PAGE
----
Future Fast Transport Vessel Passes Builder’s Trials (UPDATED)

By Vivienne Machi
USNS City of Bismarck (EPF-9)

Photo: Austal

The Navy’s latest expeditionary fast transport vessel is moving closer to delivery.

The USNS City of Bismarck (EPF-9) successfully completed builder’s trials in September, the sea service recently announced. It underwent tests demonstrating the vessel’s readiness, including calibration of communication and navigational systems, ship propulsion, ride control and pollution control.

The ship, an aluminum catamaran, is the ninth of 12 Spearhead-class expeditionary fast transport vessels being built by Austal USA to provide high-speed, high-transport capability to the Navy, said Craig Perciavalle, company president.

“It is a pick-up truck [for] the fleet,” he said. It can sail at 35 knots at full load, and carry 600 tons of cargo including tanks, amphibious assault vehicles, troops and more, he said.

The ships are civilian-operated and are not considered combatant vessels, he noted. They are designed to operate in shallow-draft ports and waterways, and can provide flexibility for disaster relief operations.

The City of Bismarck will now prepare for acceptance trials, when the Navy’s board of inspection and survey will evaluate the ship to certify its readiness to enter service, according to the Navy. Perciavalle said if it passes, the vessel will travel to Naval Station Norfolk, Virginia, for training and certification before being forward-deployed around the world.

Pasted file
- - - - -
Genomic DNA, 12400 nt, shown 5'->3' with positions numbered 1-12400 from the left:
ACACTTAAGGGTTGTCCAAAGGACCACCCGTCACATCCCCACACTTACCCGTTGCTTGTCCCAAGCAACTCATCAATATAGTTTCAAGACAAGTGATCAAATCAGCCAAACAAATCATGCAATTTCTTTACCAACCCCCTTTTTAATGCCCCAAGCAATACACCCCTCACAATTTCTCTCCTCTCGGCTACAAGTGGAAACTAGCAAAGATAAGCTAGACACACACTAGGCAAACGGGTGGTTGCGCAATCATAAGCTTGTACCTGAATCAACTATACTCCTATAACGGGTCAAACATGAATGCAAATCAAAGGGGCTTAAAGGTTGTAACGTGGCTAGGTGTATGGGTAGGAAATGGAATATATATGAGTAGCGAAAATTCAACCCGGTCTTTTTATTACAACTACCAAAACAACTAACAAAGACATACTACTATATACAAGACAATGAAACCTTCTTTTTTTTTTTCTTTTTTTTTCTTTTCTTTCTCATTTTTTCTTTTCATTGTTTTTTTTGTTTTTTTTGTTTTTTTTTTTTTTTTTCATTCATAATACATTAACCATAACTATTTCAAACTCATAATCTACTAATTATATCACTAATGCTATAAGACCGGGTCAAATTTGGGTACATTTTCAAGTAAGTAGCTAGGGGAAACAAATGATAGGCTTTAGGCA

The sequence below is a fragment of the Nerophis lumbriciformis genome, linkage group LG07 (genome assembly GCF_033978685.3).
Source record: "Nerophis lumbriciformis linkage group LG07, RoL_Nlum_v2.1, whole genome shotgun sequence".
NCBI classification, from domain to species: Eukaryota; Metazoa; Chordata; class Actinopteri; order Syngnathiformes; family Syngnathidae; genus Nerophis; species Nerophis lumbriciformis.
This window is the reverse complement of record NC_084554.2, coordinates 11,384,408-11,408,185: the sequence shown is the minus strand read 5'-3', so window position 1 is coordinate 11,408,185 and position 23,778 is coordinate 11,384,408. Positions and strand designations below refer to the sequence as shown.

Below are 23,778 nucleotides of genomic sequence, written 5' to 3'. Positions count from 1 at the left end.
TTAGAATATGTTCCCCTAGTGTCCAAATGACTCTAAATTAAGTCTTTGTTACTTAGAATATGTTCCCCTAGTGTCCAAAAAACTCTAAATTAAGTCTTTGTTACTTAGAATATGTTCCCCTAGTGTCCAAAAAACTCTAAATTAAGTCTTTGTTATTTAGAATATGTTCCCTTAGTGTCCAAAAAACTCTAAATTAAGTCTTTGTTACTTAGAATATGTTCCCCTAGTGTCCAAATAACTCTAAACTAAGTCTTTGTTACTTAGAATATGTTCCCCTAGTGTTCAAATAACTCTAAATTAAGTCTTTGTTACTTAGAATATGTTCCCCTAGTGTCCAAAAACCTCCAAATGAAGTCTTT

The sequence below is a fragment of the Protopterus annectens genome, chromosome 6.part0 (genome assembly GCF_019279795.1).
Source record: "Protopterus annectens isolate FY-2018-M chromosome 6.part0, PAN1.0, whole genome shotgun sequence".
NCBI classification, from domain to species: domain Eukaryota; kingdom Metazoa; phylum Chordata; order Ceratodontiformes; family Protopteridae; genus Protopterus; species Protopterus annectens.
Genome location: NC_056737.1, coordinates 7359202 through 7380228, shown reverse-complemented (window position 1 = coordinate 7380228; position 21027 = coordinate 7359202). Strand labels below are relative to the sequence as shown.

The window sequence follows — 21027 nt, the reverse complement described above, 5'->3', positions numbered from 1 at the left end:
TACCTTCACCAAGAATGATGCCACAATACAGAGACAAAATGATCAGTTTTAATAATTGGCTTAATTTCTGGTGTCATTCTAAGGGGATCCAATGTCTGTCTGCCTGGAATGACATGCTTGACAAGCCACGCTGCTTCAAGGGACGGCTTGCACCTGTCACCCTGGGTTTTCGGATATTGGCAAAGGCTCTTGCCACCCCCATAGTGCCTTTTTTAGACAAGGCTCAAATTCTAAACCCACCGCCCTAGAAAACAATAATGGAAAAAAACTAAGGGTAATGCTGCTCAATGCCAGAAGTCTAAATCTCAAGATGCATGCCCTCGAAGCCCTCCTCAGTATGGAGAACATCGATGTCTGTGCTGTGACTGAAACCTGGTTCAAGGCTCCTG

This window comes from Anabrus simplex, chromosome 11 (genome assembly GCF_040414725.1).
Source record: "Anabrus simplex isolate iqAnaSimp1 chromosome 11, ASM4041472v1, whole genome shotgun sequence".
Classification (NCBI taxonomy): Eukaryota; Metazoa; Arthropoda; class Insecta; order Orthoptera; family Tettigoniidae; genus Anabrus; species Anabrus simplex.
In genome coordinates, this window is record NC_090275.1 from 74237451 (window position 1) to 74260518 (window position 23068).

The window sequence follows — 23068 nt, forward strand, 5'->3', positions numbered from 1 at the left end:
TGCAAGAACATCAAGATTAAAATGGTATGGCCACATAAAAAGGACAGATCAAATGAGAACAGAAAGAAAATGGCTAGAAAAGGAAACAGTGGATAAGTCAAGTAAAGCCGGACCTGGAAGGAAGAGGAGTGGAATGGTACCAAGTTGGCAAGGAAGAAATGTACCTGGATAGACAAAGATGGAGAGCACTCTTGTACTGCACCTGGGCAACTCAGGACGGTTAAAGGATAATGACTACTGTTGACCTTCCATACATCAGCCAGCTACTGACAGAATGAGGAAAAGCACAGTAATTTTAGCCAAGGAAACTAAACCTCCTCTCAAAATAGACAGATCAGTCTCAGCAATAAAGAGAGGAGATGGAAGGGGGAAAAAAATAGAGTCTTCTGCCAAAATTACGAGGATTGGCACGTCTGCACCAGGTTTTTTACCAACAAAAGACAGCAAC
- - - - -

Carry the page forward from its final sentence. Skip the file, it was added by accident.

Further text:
Capt. Scot Searles, strategic and theater sealift program manager for program executive office ships, called the trials “a major step towards delivering City of Bismarck to the Navy.”

“The Navy will benefit from EPF-9’s delivery later this year as the need for versatile ships continues to grow,” he said in a news release.

The Navy’s 10th EPF vessel is currently in the assembly bay and should be launched “in the next few months,” Perciavalle said. EPF-11 is in the early stages of construction at Austal’s facility in Mobile, Alabama, with about a year until completion. Construction began on EPF-12 in September, he added.

The company continues to perform upgrades to the expeditionary fast transport fleet, including intelligence, surveillance and reconnaissance capabilities for operating unmanned aerial vehicles, Perciavalle noted. The Boeing Insitu ScanEagle long-endurance unmanned aerial vehicle was installed beginning with the USNS Trenton, the fifth Spearhead-class ship to enter service, he noted.
Discussions are ongoing to potentially add capabilities to conduct counter-narcotics missions, assist with special operations forces efforts and provide submarine surveillance, he added.

The Navy awarded a contract in fiscal year 2010 for Austal to build 10 Spearhead-class EPF ships for $1.6 billion, Perciavalle said. Two more ships were added in 2016, bringing the overall award amount up to $1.9 billion for 12 ships.

Correction: A previous version of this article misstated the top speed of the ship at full load.

Topics: Shipbuilding, Maritime Security, Global Defense Market

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